11/13/2014 2:39PM

Hovdey: De Francis Dash, once a Grade 1, one of few late-season prizes


Anyone who thought this year’s quality racing with any kind of national impact ended the afternoon of Nov. 1 had his world rocked Wednesday with the announcement that California Chrome would be running in the Hollywood Derby at Del Mar on Nov. 29, the Saturday after Thanksgiving.

Yes, the Hollywood Derby is a grass race. And yes, it’s worth only $300,000, a pittance when one realizes that California Chrome has run in six straight events worth a million or more. But the Chrome camp has a healthy colt ready to run somewhere, and the only other alternatives were Kentucky or Japan, which to Art Sherman’s way of thinking were the same as no choice at all.

“He’s not a horse that’s a high climber,” the trainer said, referring to California Chrome’s efficient stride. “He keeps his feet low when he runs, and the grass courses we run on here are almost like a putting green. I’m putting a lot of pressure on myself trying this, but if it works, that gives us a lot of options next season. I’m looking forward to it.”

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Sherman noted that California Chrome would van south from Los Alamitos and work on the Del Mar grass Nov. 23. If that goes well, the trainer said, California Chrome will remain at Del Mar the week leading up to the Hollywood Derby.

The last Kentucky Derby winner to expand his horizons to turf racing was Big Brown, who won what turned out to be the final start of his career in a $500,000 grass race at Monmouth Park. Ferdinand gave the grass a try but didn’t like it, much to the chagrin of his sire, Nijinsky, while Gato del Sol managed to hit the board once in the Arlington Million. Secretariat was a Triple Crown winner and a grass champion, so that pretty much ends the debate on Derby winners who went both ways.

Normally, mid- to late-November racing at the top of the sport suffers from its proximity to the dates of the Breeders’ Cup, as well as from an attention-deficit disorder that deflates interest in major horse racing once the Breeders’ Cup results are in. It requires a special set of circumstances for races such as the Cigar Mile, Remsen Stakes, Clark Handicap, Hollywood Derby, or Matriarch to make a difference in the landscape of championships, even though they remain compelling as standalone events.

For many years, Laurel Park (formerly Laurel Race Course) was the center of a Breeders’ Cup-like spotlight with its presentation of the unique Washington, D.C. International Stakes, traditionally run on Veterans Day. These days, internationally promoted turf races are a dime a dozen, but it was the D.C. International that got the ball rolling in 1952 and pretty much had the U.S. market to itself until New York and California got into the act of hustling foreign runners in the 1970s.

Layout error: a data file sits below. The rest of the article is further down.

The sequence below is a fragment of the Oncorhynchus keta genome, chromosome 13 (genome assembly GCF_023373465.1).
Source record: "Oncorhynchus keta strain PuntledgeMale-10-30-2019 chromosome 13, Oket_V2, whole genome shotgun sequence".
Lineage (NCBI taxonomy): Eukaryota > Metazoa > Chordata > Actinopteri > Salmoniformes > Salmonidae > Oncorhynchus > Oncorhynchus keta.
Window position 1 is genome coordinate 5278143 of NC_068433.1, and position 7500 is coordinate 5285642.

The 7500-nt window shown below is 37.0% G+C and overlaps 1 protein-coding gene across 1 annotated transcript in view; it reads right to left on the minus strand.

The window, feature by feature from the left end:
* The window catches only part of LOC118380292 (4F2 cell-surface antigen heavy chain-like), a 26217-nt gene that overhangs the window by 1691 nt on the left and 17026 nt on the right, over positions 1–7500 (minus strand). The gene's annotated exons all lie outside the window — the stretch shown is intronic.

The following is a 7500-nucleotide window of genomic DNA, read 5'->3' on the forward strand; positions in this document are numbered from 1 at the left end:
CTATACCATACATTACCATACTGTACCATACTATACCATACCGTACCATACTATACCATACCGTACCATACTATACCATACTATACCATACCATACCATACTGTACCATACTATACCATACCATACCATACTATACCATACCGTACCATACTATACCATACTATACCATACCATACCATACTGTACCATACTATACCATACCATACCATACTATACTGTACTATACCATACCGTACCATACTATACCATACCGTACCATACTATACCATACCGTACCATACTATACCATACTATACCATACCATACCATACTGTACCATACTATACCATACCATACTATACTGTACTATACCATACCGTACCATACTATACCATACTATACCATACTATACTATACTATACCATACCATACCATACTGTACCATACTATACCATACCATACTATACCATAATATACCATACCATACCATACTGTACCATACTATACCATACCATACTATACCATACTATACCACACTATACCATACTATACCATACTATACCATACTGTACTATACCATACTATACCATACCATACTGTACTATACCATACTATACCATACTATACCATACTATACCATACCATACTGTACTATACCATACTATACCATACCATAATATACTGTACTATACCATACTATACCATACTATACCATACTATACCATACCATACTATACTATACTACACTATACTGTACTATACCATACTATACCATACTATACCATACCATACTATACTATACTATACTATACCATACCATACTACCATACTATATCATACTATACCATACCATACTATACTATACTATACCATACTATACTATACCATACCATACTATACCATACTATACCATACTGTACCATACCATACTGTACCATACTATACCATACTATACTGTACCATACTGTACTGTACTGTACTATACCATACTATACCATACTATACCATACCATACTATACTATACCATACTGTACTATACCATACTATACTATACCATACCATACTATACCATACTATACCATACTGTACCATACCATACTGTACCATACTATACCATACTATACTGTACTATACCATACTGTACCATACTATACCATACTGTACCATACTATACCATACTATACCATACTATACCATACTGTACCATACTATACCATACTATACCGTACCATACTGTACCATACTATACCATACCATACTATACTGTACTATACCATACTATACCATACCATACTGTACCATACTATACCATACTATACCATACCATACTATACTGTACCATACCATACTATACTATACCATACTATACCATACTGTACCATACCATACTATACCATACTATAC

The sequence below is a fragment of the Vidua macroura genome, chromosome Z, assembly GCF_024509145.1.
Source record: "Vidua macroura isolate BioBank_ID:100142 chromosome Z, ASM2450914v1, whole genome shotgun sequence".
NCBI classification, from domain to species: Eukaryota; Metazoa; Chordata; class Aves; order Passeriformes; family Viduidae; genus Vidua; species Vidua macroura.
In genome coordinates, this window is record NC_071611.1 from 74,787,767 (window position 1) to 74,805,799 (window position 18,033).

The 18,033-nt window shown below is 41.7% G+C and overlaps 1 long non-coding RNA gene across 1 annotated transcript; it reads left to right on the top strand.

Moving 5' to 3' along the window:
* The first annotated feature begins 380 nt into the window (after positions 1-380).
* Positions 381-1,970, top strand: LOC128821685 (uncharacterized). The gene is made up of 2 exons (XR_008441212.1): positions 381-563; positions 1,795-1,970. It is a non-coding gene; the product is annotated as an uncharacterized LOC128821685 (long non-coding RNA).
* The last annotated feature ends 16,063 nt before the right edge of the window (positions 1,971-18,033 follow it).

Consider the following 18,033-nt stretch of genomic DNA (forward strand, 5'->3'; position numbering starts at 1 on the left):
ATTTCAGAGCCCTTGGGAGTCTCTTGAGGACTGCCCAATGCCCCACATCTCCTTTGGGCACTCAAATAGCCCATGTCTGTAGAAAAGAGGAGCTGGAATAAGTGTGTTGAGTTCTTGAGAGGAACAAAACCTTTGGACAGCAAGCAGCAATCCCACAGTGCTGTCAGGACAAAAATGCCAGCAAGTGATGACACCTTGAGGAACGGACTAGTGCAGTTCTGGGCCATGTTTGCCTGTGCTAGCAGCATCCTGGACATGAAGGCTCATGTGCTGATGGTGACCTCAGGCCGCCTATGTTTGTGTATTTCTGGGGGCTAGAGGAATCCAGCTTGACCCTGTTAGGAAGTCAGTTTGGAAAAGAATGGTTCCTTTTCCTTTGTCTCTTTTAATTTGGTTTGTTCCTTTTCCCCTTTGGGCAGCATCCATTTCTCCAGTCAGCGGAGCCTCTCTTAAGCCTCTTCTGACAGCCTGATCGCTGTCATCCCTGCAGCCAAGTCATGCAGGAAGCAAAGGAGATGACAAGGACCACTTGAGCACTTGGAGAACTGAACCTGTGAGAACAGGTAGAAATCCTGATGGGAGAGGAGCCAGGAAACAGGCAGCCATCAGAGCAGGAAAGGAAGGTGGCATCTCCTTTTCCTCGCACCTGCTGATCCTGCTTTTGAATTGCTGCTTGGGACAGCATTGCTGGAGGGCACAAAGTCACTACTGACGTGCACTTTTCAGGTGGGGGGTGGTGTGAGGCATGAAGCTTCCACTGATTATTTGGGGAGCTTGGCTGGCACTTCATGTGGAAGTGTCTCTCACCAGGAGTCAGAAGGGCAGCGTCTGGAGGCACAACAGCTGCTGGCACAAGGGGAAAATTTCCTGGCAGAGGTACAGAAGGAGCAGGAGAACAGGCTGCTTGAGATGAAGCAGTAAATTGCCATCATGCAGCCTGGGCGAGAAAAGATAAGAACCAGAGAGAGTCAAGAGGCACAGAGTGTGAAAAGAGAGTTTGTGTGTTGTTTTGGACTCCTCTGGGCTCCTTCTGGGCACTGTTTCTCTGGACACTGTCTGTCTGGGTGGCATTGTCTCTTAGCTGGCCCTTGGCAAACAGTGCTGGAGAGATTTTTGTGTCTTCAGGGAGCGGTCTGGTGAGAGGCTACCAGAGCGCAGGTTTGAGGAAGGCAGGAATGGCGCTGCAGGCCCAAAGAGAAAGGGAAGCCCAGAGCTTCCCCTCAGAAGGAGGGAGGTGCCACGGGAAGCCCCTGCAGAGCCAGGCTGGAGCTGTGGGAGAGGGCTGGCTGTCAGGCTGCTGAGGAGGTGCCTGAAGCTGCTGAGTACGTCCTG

The D.C. International has been gone 20 years now, a victim of the Breeders’ Cup Turf. (Paradise Creek won the final running in 1994.) Still, there is good reason to pay attention to Maryland racing in November, with Saturday’s 23rd running of the $350.000 Frank J. De Francis Memorial Dash.

The De Francis emerged in 1990, one year after the death of Maryland racing giant Frank De Francis, who with his partners, Tom and Bob Manfuso, shepherded a rejuvenation of the state’s racing fortunes as owners of both Laurel and Pimlico. De Francis was 62 when he died, but his name has lived on in what became a major six-furlong sprint event practically overnight.

For the first half of its life, the De Francis was a summer stop that attracted horses such as Housebuster, Safely Kept, Cherokee Run, Affirmed Success, Lite the Fuse, Kelly Kip, and Smoke Glacken. They could win anywhere at the highest levels.

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In 2001, the De Francis was uprooted from its summer home at Laurel and replanted a few weeks after the Breeders’ Cup. In part, the move was intended to take advantage of any confusion over the identity of the season’s sprint champ. In reality, it was, well, November, and in 11 De Francis fall runnings since 2001, the outcome has impacted the male sprint championship only once – in 2006, when Thor’s Echo backed up his BC Sprint victory at Churchill Downs three weeks later, beating Diabolical by three-quarters of a length at Laurel.

Maryland racing’s economic turmoil under the stewardship of Magna Entertainment forced the cancellation of the De Francis in 2008 and 2010. Along the way, the race went from a Grade 1 event to a Grade 2, but now, it’s a Grade Zip, with nothing to run for except $350,000 and the pride of winning a race named for De Francis.

If the six-furlong De Francis is going to climb back into the company of graded stakes, it will need graded stakes winners to participate (that’s the bait-and-switch scam still being perpetrated by the Graded Stakes Committee). Saturday’s running features graded stakes winners Dads Caps, Happy My Way, Favorite Tale, Bern Identity, La Verdad, and Mico Margarita.

All that helps, but it will be old Ben’s Cat, a Maryland institution looking for his 28th win in his 45th start for King Leatherbury, who could make this a memorable running of the De Francis Memorial Dash.